Both Samaile and Touma-Sliman have been instrumental in galvanising community support against gender violence, which has been growing rapidly since September. After the murder of Dua’a Abu Sharkh, a 32-year old mother from Lod, Samaile helped to organise one of the largest feminist marches in Israel’s recent history on 30 September.
Over 500 men and women turned out to protest continued violence and lack of intervention by police.
Sharkh was separated from her husband and was finishing a pre-arranged visit with their children, who reside with their father, when she was shot by a masked man. The Israeli police have reported that four men, three of whom are relatives of Sharkh, were arrested following the murder. After her death, Sharkh’s family said that she had suffered violent threats from her husband for years, and had reported her concerns to the police.
Between 2006 and 2016, there have been 15 murder cases in the Lod and Ramle area involving Palestinian women, only three of which, Touma-Sliman said, had resulted in perpetrators being arrested and brought to trial. Lawmakers and community members have begun to see a lack of investigative action and punishment, setting a dangerous precedent for those who may commit similar crimes in the future.
“In that situation, there is a feeling among everyone who is violent against women, who is endangering a woman’s life, that he can do it and still continue with his life,” Touma-Sliman said. “And we know very well that punishment is one of the components of preventing the next murder.”
For years, Israeli authorities and media have been treating these crimes as "honour killings," or "crimes of passion," terms typically used to describe the homicide of a female relative for suspected sexual impropriety. In 2010, Joint List MK Ahmad Tibi proposed a law that would prohibit the use of the term, which he said described murder in a positive way. The bill did not reach a vote, but in the years since, authorities have curbed their use of the term.
'What we are saying is there is no excuse for murder - not honour, nothing else'
“There is no honour in any crime,” Touma-Sliman said. “This term is not only refused by us because it is used as an excuse for the lack of action by the authorities, but it is also refused because it gives a kind of legitimisation to the murder itself, as if the murder had happened for a more noble cause. And what we are saying is there is no excuse for murder - not honour, nothing else.”
Preventing the next murder
Na’am is one of the few organisations in Israel that is dedicated to protecting, educating, and helping Palestinian women who are suffering from any kind of abuse. Salaime advocates for a holistic approach to her social work, creating networks among extended families, neighbourhoods and communities to form a larger support system. She is also well aware that many Palestinian women can be hesitant to report abuse to Israeli authorities or social workers, who make up the majority of the welfare base.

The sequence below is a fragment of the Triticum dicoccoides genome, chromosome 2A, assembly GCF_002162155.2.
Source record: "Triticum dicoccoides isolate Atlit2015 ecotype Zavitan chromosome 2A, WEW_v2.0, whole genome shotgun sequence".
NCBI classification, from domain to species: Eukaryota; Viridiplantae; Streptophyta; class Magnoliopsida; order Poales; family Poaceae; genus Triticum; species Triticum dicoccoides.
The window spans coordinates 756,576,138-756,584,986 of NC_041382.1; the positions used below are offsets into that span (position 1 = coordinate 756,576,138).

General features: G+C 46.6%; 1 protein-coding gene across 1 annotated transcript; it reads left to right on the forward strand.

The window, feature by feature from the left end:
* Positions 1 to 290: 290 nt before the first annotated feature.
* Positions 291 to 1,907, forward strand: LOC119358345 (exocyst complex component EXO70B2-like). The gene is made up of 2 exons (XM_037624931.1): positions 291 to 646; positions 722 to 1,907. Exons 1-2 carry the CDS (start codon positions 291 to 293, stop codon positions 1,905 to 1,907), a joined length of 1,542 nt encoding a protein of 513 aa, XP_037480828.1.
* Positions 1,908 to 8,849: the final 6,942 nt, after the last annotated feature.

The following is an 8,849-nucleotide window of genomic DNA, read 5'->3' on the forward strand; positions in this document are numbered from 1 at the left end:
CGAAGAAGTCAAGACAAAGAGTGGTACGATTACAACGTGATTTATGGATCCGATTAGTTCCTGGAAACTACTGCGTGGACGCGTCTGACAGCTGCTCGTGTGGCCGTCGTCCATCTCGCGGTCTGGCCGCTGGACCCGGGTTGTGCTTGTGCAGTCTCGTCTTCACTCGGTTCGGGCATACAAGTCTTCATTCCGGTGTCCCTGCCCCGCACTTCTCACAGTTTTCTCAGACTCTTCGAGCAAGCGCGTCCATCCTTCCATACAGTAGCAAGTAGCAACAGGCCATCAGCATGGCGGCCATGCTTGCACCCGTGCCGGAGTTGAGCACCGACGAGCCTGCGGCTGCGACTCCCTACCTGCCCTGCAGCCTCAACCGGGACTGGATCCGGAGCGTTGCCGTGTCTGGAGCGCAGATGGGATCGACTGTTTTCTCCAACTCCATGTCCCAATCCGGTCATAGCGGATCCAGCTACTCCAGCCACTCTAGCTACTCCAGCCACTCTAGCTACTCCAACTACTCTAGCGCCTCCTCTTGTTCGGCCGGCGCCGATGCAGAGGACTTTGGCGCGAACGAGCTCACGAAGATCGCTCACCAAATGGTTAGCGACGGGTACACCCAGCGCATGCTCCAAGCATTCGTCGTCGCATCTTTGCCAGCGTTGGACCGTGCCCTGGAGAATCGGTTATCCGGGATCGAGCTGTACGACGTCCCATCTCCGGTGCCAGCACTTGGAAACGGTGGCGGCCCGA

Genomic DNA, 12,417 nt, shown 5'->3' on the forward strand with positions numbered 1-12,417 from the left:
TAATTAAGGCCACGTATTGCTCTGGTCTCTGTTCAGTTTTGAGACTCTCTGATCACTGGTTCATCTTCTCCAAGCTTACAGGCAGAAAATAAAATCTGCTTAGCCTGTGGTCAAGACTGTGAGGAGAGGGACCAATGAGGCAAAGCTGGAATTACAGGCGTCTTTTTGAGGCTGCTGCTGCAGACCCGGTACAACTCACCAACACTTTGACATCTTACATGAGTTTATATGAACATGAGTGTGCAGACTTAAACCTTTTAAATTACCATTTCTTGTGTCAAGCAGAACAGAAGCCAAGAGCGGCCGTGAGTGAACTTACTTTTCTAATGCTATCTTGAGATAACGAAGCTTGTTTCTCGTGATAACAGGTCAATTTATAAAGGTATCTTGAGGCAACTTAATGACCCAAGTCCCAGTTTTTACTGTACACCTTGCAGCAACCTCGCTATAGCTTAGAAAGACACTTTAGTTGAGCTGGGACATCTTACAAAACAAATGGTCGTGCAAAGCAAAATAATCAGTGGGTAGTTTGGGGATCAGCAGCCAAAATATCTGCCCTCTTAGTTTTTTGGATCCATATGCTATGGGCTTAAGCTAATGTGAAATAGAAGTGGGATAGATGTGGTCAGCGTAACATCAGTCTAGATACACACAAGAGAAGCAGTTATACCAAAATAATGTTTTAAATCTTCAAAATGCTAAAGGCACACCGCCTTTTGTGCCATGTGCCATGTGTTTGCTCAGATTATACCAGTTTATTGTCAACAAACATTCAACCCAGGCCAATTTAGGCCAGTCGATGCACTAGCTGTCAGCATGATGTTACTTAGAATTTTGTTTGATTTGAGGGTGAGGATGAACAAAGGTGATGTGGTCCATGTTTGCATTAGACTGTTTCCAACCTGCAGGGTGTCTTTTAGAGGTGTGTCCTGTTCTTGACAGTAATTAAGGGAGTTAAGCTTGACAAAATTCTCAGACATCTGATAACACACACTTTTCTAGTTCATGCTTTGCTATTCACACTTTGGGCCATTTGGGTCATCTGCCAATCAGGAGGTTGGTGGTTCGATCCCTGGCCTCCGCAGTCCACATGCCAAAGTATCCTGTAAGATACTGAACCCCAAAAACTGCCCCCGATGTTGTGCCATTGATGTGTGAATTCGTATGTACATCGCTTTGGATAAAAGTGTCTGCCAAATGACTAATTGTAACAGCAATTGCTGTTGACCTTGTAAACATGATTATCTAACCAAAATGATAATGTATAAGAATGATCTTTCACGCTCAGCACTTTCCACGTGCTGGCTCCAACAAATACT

“Our struggle is like that for any other women in the Middle East,” Salaime said. “The Arab women [in Israel] are trapped between their communities, and from the other side we have the Israeli authorities, and if we seek help from them, we will be like traitors. Because we are a Palestinian minority, we have to manage our things inside, and not go to the Israeli policeman. This a red line to cross, and usually women cross that line only when they are really, really in danger.”
Just days after the march in Jaffa, members of Sadaka-Reut, the city’s well-established Palestinian-Israeli youth partnership organisation, were already gearing up for their next public protest. Rawan Bisharat, a co-director at the organisation, had helped gather local activists together immediately after Sarari’s murder the week before. She told Middle East Eye that their goal is to continue active dialogue about violence in their community.
'When we say no violence, we mean all kinds of violence, not only killing'
“When we say no violence, we mean all kinds of violence, not only killing,” Bisharat explained “There are a lot of women, maybe at the demonstration or in their houses, who are dealing with violence but they don’t talk. It’s not only killing, it’s all kind of violence. We want life for women. No violence means ‘the right to live’.”
Basharat works with Israeli and Palestinian teenagers through various workshops and leadership programmes to discuss problems within the Palestinian community, the Israeli community, and ways that they can work separately and together to bring about positive change. But the key, she says, is extending this openness across different community resources.
“Last week, what I saw here in Jaffa was that, for the first time, a lot of organisations and schools and also the Jewish people from the municipality all gathered together for one thing,” Basharat said. “They all want to do something, because this is not only our [Palestinian] issue, this is an issue for our entire society."
This article is available in French on Middle East Eye French edition.